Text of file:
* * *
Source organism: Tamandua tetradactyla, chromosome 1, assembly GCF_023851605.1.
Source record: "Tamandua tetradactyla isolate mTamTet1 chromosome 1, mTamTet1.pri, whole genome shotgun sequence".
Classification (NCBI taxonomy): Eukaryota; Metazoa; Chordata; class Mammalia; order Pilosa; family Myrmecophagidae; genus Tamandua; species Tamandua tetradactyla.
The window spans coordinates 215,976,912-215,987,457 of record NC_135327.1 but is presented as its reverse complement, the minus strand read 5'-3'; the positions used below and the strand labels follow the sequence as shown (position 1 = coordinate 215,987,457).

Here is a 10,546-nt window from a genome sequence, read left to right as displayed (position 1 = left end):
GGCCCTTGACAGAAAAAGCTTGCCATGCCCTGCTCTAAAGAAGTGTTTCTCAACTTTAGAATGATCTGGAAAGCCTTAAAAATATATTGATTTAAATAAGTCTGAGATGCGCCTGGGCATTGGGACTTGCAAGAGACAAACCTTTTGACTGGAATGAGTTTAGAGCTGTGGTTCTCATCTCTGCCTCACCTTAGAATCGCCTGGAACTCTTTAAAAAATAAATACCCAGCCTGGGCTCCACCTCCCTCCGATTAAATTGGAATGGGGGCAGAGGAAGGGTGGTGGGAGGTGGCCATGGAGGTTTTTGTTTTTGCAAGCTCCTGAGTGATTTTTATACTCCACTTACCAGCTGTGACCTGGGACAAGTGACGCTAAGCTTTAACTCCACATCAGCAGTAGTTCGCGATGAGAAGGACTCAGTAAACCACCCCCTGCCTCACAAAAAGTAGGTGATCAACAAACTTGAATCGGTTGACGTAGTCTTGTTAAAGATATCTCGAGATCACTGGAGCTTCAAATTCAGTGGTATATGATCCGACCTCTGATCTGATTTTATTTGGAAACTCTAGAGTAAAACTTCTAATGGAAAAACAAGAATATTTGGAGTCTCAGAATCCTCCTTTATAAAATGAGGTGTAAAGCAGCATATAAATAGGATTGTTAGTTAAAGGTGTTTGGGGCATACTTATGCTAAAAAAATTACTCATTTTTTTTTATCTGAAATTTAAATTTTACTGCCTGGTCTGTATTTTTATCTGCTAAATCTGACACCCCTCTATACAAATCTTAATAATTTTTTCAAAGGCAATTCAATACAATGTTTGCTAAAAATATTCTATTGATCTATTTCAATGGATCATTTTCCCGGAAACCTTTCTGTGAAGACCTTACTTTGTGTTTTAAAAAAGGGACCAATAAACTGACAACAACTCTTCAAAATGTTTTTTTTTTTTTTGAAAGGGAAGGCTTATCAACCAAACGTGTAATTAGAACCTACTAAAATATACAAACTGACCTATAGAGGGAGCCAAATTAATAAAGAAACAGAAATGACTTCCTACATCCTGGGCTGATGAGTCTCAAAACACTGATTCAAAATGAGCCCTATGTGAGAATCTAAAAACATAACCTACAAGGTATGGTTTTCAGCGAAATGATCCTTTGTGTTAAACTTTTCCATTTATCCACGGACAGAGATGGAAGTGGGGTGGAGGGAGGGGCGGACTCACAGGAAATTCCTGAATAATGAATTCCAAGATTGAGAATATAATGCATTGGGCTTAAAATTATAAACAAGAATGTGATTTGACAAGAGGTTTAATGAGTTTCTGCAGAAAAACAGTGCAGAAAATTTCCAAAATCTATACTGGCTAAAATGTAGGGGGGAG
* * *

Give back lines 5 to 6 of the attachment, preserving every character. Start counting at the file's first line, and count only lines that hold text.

Here is a 10,546-nt window from a genome sequence, read left to right as displayed (position 1 = left end):
GGCCCTTGACAGAAAAAGCTTGCCATGCCCTGCTCTAAAGAAGTGTTTCTCAACTTTAGAATGATCTGGAAAGCCTTAAAAATATATTGATTTAAATAAGTCTGAGATGCGCCTGGGCATTGGGACTTGCAAGAGACAAACCTTTTGACTGGAATGAGTTTAGAGCTGTGGTTCTCATCTCTGCCTCACCTTAGAATCGCCTGGAACTCTTTAAAAAATAAATACCCAGCCTGGGCTCCACCTCCCTCCGATTAAATTGGAATGGGGGCAGAGGAAGGGTGGTGGGAGGTGGCCATGGAGGTTTTTGTTTTTGCAAGCTCCTGAGTGATTTTTATACTCCACTTACCAGCTGTGACCTGGGACAAGTGACGCTAAGCTTTAACTCCACATCAGCAGTAGTTCGCGATGAGAAGGACTCAGTAAACCACCCCCTGCCTCACAAAAAGTAGGTGATCAACAAACTTGAATCGGTTGACGTAGTCTTGTTAAAGATATCTCGAGATCACTGGAGCTTCAAATTCAGTGGTATATGATCCGACCTCTGATCTGATTTTATTTGGAAACTCTAGAGTAAAACTTCTAATGGAAAAACAAGAATATTTGGAGTCTCAGAATCCTCCTTTATAAAATGAGGTGTAAAGCAGCATATAAATAGGATTGTTAGTTAAAGGTGTTTGGGGCATACTTATGCTAAAAAAATTACTCATTTTTTTTTATCTGAAATTTAAATTTTACTGCCTGGTCTGTATTTTTATCTGCTAAATCTGACACCCCTCTATACAAATCTTAATAATTTTTTCAAAGGCAATTCAATACAATGTTTGCTAAAAATATTCTATTGATCTATTTCAATGGATCATTTTCCCGGAAACCTTTCTGTGAAGACCTTACTTTGTGTTTTAAAAAAGGGACCAATAAACTGACAACAACTCTTCAAAATGTTTTTTTTTTTTTTGAAAGGGAAGGCTTATCAACCAAACGTGTAATTAGAACCTACTAAAATATACAAACTGACCTATAGAGGGAGCCAAATTAATAAAGAAACAGAAATGACTTCCTACATCCTGGGCTGATGAGTCTCAAAACACTGATTCAAAATGAGCCCTATGTGAGAATCTAAAAACATAACCTACAAGGTATGGTTTTCAGCGAAATGATCCTTTGTGTTAAACTTTTCCATTTATCCACGGACAGAGATGGAAGTGGGGTGGAGGGAGGGGCGGACTCACAGGAAATTCCTGAATAATGAATTCCAAGATTGAGAATATAATGCATTGGGCTTAAAATTATAAACAAGAATGTGATTTGACAAGAGGTTTAATGAGTTTCTGCAGAAAAACAGTGCAGAAAATTTCCAAAATCTATACTGGCTAAAATGTAGGGGGGAG